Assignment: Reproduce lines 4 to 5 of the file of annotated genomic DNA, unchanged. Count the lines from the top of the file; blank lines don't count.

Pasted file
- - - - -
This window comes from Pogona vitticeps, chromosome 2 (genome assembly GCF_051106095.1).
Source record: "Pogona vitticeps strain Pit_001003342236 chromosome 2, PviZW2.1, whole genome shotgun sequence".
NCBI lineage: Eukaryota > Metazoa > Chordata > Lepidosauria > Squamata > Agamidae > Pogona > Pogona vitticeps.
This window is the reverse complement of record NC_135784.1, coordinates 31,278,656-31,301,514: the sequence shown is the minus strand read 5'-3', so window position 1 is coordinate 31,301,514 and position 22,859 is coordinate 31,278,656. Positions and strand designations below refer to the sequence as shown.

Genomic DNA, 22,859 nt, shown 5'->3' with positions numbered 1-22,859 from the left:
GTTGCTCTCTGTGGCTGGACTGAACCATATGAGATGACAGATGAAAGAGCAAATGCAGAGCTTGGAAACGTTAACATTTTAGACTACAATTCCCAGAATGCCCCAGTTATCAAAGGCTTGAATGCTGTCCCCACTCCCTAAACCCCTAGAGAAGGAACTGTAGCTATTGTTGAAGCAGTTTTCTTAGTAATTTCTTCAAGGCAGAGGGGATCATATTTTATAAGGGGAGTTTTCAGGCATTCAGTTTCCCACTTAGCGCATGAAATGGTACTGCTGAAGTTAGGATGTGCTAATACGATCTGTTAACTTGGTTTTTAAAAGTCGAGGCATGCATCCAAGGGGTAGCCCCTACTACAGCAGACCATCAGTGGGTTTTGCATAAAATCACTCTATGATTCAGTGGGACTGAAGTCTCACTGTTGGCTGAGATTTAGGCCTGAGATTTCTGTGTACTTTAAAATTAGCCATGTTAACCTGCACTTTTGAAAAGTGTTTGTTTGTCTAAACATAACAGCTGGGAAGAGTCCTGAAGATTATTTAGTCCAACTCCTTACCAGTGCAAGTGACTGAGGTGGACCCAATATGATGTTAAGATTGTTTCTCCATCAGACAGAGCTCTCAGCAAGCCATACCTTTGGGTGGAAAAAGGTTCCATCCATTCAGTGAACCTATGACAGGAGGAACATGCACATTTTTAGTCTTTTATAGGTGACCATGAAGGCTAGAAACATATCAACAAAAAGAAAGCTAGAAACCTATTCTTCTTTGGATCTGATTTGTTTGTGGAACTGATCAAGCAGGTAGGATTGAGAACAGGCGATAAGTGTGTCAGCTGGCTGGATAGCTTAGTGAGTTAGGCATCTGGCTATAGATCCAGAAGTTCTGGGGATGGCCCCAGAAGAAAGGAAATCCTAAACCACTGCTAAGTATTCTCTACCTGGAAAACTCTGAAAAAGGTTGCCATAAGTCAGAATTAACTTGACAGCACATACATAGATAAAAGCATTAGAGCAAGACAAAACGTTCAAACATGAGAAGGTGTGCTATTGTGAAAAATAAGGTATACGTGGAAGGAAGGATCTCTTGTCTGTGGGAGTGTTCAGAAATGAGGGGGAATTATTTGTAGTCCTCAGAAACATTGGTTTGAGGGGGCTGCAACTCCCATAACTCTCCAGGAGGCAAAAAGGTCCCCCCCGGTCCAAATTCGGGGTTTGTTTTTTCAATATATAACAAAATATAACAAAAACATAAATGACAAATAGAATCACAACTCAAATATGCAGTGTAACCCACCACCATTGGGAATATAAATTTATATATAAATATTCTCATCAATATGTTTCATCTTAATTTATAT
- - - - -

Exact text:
This window is the reverse complement of record NC_135784.1, coordinates 31,278,656-31,301,514: the sequence shown is the minus strand read 5'-3', so window position 1 is coordinate 31,301,514 and position 22,859 is coordinate 31,278,656. Positions and strand designations below refer to the sequence as shown.

Genomic DNA, 22,859 nt, shown 5'->3' with positions numbered 1-22,859 from the left: